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Born: 5/24/1887, Died: 6/30/1982

The versatile William M. Campbell was born in Germantown, the son of Dr. William J. Campbell. He graduated from the University of Pennsylvania in 1912 with his B.S. in Architecture, immediately beginning a four-year apprenticeship which he would serve with two of Philadelphia's best-known firms: Beaux-Arts advocate John T. Windrim (three and one-half years); colonial revivalists Bissell & Sinkler (six months). After this training, he launched his own firm, working independently for most of the duration of his career and only sharing an office on an informal basis with Frederick A. Muhlenberg in 1921.

In 1922 Campbell began a long association with the University of Pennsylvania faculty, and from 1937 to 1966, he also taught several classes at the Pennsylvania Academy of the Fine Arts. In addition, his friendship with architect and calligrapher Edwin H. Fetterolf, who provided the designs for a number of memorial tablets and certificates for the University, led to his own pursuit of book, tablet, and map design. Richard Webster has described one important outcome of Campbell's map work, the "Map of Old Philadelphia" (1932) which Campbell produced from measured drawings and photographs as part of a Philadelphia Chapter, AIA, committee effort chaired by D. K. Boyd.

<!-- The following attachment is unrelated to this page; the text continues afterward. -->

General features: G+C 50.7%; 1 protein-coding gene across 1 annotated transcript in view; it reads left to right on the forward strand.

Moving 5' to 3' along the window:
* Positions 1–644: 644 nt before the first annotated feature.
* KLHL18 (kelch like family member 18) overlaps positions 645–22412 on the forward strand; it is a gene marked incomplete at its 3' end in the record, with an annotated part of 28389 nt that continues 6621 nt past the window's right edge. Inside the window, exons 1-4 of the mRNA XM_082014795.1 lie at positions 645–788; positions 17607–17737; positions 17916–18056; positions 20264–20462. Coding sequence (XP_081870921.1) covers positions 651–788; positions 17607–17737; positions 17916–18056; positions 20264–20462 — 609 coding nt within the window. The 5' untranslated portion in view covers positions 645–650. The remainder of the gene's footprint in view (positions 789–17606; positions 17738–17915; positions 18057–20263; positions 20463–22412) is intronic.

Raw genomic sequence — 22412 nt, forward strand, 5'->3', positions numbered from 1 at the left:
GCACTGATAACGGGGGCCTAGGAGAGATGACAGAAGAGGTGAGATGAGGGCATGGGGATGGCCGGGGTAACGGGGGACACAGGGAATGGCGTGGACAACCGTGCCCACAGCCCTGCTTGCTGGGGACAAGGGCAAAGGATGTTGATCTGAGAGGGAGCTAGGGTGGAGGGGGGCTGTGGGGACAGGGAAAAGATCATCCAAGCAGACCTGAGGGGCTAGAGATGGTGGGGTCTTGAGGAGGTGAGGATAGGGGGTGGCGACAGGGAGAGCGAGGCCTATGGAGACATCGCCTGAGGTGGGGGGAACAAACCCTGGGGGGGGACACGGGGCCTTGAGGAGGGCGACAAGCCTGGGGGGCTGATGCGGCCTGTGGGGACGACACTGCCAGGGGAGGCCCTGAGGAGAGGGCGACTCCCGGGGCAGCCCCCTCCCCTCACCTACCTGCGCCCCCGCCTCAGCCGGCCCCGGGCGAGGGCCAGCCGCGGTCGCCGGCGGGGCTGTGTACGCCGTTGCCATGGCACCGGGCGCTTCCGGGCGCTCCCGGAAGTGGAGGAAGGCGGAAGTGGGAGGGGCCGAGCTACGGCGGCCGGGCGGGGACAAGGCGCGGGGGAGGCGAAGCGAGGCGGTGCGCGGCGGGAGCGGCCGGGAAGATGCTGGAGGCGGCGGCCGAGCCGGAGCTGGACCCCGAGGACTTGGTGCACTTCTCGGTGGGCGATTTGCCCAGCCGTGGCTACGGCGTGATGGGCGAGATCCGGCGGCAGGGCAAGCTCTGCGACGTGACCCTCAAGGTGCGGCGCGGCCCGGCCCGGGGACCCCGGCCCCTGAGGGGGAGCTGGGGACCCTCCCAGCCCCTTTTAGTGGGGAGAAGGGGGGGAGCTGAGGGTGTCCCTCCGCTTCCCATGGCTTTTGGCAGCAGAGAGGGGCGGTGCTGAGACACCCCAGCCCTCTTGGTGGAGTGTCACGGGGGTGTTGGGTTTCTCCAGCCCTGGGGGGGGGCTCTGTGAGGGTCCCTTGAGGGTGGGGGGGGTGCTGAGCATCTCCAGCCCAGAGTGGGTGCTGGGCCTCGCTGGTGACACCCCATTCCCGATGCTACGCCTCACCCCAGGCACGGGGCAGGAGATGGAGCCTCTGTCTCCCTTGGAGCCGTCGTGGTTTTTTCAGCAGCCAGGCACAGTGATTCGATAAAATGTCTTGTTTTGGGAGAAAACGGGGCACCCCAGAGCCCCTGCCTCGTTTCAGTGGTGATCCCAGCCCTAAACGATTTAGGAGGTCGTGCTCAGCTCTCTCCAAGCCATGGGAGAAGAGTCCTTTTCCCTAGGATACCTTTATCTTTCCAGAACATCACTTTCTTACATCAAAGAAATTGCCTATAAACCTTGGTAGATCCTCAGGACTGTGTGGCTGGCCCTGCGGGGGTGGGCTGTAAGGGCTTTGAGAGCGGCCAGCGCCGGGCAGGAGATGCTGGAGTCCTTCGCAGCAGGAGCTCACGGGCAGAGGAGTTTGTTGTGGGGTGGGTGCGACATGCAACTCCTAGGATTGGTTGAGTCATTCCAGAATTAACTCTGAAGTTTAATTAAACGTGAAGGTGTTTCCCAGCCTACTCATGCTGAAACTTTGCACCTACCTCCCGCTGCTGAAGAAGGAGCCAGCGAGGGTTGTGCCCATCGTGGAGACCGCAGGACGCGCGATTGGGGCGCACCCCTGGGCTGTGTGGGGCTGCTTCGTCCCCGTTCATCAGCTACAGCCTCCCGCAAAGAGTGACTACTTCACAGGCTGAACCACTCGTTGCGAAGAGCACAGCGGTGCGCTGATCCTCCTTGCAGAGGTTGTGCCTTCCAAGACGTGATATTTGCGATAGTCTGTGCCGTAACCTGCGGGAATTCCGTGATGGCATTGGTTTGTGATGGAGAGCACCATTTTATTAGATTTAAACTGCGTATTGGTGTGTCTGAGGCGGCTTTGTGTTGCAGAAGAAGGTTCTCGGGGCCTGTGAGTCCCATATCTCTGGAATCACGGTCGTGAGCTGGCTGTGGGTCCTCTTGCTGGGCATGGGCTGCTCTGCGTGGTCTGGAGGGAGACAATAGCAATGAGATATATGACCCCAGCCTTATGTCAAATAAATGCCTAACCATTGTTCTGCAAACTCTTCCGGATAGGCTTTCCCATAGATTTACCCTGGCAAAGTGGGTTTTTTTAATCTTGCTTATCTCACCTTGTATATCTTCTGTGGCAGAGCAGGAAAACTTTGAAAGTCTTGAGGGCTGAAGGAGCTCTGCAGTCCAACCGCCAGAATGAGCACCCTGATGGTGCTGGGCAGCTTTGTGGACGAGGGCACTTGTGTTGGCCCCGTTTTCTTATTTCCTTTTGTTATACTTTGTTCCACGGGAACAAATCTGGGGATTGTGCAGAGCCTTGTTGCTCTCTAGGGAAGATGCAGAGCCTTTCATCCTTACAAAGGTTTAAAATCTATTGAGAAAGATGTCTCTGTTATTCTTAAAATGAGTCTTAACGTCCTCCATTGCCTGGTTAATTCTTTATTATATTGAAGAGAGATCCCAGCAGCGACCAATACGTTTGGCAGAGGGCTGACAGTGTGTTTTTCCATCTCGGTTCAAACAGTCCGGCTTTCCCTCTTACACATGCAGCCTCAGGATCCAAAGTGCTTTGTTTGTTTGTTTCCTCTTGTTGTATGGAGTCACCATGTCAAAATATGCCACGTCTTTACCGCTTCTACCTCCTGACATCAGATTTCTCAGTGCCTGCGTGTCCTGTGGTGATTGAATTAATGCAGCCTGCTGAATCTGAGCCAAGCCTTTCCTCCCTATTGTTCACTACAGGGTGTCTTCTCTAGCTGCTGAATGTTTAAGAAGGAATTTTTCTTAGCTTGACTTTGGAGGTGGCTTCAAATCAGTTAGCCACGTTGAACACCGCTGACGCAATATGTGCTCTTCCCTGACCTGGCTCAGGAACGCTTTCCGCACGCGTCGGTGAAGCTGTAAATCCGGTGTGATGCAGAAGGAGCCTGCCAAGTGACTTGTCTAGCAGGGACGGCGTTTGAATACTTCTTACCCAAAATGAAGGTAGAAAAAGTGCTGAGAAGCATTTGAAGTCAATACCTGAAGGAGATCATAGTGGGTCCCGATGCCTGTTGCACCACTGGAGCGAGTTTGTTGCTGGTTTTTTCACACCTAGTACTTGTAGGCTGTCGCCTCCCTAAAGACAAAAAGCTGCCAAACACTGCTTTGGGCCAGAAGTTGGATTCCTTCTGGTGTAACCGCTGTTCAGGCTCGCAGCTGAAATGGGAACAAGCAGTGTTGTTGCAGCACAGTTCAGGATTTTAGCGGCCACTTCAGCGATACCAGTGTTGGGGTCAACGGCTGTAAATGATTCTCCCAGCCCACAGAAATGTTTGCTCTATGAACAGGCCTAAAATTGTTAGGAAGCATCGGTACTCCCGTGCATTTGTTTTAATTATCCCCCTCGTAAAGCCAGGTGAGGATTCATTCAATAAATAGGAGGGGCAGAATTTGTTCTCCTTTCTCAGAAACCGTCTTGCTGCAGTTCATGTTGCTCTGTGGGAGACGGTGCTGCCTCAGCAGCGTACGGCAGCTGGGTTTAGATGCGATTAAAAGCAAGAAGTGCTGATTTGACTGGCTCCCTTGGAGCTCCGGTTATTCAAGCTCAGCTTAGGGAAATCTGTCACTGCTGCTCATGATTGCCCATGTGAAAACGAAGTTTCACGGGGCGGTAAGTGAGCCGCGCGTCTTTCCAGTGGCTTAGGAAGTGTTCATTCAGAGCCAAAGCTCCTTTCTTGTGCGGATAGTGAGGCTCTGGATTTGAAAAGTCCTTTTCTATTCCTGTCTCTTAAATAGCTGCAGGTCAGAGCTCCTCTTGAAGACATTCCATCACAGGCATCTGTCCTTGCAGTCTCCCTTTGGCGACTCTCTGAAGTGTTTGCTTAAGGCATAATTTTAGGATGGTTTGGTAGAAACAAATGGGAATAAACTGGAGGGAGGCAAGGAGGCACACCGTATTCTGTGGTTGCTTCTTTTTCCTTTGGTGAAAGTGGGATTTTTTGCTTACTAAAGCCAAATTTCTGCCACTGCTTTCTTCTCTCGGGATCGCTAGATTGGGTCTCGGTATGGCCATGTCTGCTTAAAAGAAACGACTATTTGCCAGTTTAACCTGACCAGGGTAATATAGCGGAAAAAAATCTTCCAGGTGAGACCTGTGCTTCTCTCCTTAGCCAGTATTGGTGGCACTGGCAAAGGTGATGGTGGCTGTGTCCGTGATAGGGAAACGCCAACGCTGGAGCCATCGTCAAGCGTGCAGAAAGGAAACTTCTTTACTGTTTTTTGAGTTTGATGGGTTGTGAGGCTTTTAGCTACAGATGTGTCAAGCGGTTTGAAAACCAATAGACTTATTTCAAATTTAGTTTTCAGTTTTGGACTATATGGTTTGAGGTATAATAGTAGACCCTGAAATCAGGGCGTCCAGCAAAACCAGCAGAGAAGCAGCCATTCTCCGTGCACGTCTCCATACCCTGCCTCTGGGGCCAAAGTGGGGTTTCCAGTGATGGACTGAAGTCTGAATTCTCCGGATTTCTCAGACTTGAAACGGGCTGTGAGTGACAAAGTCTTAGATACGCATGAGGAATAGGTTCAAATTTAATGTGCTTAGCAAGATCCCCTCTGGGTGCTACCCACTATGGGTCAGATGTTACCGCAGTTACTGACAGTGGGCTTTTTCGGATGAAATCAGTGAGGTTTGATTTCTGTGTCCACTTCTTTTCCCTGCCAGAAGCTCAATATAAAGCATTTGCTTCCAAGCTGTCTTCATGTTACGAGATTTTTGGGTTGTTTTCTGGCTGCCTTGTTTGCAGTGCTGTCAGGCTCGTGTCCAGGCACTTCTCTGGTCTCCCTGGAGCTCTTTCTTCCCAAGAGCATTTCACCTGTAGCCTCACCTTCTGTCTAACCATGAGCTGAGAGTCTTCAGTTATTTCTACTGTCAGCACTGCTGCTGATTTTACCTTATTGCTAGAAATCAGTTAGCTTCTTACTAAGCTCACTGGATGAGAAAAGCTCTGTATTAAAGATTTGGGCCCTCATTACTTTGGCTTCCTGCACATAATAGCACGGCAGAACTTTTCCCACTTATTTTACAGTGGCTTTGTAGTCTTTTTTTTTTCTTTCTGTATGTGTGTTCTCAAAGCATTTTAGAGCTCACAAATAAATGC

Campbell's "Old Philadelphia" map is an indication of another, equally important, phase of his career. His interest in the history of Philadelphia architecture led him to an active role in both early HABS efforts and architectural publication. He launched the re-examination of Frank Furness by publishing an article in the Architectural Review (November, 1951) which spurred the Furness revival still much in effect. Still other publications by Campbell focused on historic preservation and lettering. Like other members of his architectural generation, such as John F. Harbeson, Campbell advocated exploring, publishing and preserving Philadelphia's historic architecture at a time when that heritage was under siege from many proponents of a new modernism.

Campbell became a member of the AlA in 1920, and he was also a member of the Philadelphia Art Alliance and the T-Square Club, serving on its house committee in 1916/17 and the education committee 1921/22.

Written by Sandra L. Tatman.

Clubs and Membership Organizations

  • American Institute of Architects (AIA)
  • Philadelphia Chapter, AIA
  • T-Square Club
  • Philadelphia Art Alliance

School Affiliations

  • University of Pennsylvania
  • Pennsylvania Academy of the Fine Arts


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